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How do we show that $\mathbb{C}^{\times}$ and $S^{1}$ are isomorphic as groups?

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They aren't. Do you mean $\mathbb{C}^\times$ and $S^1\times\mathbb{R}_{>0}$ (where $\mathbb{R}_{>0}$ is the positive real numbers under multiplciation)? – Zev Chonoles Jun 9 '11 at 22:43
@user10: I see that you're right, Rotman is making this claim. I know for a fact that $\mathbb{C}^\times \cong S^1\times \mathbb{R}_{>0}$, but I don't think that that alone would rule out the possibility that also $\mathbb{C}^\times\cong S^1$ (it would seem peculiar though). Still, I'm inclined to believe the book over myself on this, I'm too rusty with divisible groups and whatnot. Hopefully someone can come along and clear it up. – Zev Chonoles Jun 9 '11 at 23:08
@Zev: S^1 ≅ S^1 × R. Basically S^1 is Q/Z × V where V is a zillion dimensional vector space over Q. The logarithm takes the positive reals under multiplication to the additive reals. – Jack Schmidt Jun 9 '11 at 23:11
Simply that $\mathbb{C}^\times$ has an "extra dimension", the radius, that $S^1$ doesn't. However, I'm starting to get an idea of how they might be isomorphic. I think that $\mathbb{R}_{>0}$ just adds on $c$ more copies of $\mathbb{Q}$, which doesn't change anything. I doubt that there will be a formula describing the isomorphism $\mathbb{C}^\times\cong S^1$, since it will involve taking a $\mathbb{Q}$-basis for $\mathbb{R}$ or something like that. – Zev Chonoles Jun 9 '11 at 23:16
I suppose I can take some amount of solace in the fact that 3 other people had a similar incorrect intuition :) – Zev Chonoles Jun 9 '11 at 23:33
up vote 31 down vote accepted

First, note that the additive groups of $\mathbb{R}$ and $\mathbb{R}^2$ are isomorphic, since $\mathbb{R}$ and $\mathbb{R}^2$ have the same dimension as vector spaces over $\mathbb{Q}$.

In particular, there exists a group isomorphism $\varphi\colon \mathbb{R} \to \mathbb{R}^2$ such that $\varphi(1) = (1,0)$. Then $\varphi(\mathbb{Z}) = \mathbb{Z}\times\{0\}$, so $$ S^1 \;\cong\; \mathbb{R}/\mathbb{Z} \;\cong\; \mathbb{R}^2/(\mathbb{Z}\times\{0\}) \;\cong\; S^1\times\mathbb{R} \;\cong\; \mathbb{C}^\times. $$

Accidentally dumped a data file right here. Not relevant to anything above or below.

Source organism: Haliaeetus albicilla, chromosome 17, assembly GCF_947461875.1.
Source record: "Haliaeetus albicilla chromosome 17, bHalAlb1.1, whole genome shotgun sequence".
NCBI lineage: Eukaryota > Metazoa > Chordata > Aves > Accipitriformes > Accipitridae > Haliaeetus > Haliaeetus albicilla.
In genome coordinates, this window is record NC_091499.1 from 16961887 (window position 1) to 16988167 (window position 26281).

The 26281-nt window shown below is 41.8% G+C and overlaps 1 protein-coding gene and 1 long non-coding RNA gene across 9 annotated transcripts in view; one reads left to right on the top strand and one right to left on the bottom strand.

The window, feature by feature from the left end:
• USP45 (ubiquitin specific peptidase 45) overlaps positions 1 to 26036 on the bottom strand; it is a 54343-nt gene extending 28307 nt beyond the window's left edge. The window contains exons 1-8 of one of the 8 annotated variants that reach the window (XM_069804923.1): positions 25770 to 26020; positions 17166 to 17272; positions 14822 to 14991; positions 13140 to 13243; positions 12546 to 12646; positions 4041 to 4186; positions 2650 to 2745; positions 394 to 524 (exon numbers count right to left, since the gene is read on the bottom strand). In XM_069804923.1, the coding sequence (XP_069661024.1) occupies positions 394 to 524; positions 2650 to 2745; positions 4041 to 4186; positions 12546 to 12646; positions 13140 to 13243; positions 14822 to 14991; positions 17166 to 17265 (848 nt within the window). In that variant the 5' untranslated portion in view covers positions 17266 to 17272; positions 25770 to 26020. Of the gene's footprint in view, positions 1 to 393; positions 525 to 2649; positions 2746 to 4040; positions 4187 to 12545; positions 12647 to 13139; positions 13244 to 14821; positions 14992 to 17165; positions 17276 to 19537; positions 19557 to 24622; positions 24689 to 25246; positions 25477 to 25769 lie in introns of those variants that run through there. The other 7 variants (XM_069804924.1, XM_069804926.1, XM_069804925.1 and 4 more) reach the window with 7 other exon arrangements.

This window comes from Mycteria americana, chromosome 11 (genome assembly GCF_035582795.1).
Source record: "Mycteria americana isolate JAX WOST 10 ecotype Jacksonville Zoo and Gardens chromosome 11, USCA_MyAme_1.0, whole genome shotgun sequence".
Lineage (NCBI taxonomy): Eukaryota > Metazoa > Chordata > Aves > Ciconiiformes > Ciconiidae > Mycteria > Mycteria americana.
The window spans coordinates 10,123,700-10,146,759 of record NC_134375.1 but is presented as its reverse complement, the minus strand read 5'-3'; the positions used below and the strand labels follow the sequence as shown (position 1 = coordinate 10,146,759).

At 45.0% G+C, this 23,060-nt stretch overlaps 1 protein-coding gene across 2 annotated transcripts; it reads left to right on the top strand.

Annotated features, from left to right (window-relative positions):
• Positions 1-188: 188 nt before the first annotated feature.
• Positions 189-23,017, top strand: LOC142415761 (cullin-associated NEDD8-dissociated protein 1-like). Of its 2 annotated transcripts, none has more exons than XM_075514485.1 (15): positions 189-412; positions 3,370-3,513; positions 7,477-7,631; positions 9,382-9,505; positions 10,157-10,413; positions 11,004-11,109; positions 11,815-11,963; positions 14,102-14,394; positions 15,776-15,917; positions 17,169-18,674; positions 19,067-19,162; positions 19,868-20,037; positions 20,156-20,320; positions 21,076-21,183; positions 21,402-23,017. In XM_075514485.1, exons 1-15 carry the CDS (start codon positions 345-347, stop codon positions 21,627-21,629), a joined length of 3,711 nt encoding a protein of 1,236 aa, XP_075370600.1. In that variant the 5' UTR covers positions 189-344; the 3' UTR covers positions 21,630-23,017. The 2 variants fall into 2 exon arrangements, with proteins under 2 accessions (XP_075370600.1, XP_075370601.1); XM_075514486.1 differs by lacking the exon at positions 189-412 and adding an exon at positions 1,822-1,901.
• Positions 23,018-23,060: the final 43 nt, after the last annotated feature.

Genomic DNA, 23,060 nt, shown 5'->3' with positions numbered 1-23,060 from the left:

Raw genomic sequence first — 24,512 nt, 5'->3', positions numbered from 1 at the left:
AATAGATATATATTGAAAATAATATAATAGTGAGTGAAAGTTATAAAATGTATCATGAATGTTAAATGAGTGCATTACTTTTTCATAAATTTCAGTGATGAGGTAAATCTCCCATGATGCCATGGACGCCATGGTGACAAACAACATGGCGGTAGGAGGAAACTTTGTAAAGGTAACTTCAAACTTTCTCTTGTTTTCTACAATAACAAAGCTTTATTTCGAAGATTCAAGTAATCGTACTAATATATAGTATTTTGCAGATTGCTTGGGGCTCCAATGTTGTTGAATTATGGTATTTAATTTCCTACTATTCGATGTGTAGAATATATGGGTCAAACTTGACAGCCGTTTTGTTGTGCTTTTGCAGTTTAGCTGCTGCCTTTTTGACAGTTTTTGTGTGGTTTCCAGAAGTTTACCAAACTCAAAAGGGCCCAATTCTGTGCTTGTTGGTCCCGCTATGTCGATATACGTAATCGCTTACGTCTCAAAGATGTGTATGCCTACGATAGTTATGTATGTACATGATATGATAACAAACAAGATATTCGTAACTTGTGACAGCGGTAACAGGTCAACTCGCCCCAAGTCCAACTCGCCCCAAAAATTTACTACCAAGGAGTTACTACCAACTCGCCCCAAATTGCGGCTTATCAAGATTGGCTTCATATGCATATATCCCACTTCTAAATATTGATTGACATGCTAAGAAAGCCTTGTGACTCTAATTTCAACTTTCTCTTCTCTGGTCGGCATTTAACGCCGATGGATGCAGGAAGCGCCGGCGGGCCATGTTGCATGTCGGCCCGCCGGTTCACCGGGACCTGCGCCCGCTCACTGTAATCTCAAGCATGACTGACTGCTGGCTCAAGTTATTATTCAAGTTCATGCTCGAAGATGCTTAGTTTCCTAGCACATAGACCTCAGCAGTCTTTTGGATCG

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I like the way you nicely compartmentalize the insane part of it into R = R^2. – Jack Schmidt Jun 9 '11 at 23:49
@gary that map is not a bijection. – wckronholm Jun 10 '11 at 0:41
Wouldn't the map h: z->z/||z|| do it? $h(z_1.z_2)$:= $z_1.z_2/||z1_.z_2||$= $(z_1/||z_1||)(z_2/||z_2||)$ ; kernel is trivial, and map is onto. – gary Jun 10 '11 at 0:55
@wckronholm: where does it fail? The kernel is trivial. Is it not onto, then? – gary Jun 10 '11 at 0:57
@Jim Belk: thanks! – user10 Jun 10 '11 at 1:23

Every divisible abelian group is equal to the direct sum of its torsion part and of a $\mathbb Q$-vector space : $$A=Tors(A) \oplus V$$

In the situation at hand, the torsion part of both groups under study is the denumerable group $\mu_\infty (\mathbb C)$ of roots of unity and we deduce $$\mathbb C^\times= \mu_\infty (\mathbb C)\oplus V \quad \quad S^1= \mu_\infty (\mathbb C) \oplus W $$ Since for cardinality reasons $V$ and $W$ have continuous dimension , they are isomorphic and so are our groups $\mathbb C^\times$ and $ S^1$ .

Terminology In the multiplicative notation, an element $a\in A$ of an abelian group is said to be torsion if $a^n=1$ for some positive integer $n$.

Remark Jim's answer has the charm of being direct and slick. However some users might like the fact that the present solution is a simple application of the general structure theorem for divisible abelian groups. That theorem, and much, much more, is to be found in Kaplanski's elegant booklet (90 pages!) Infinite Abelian Groups.

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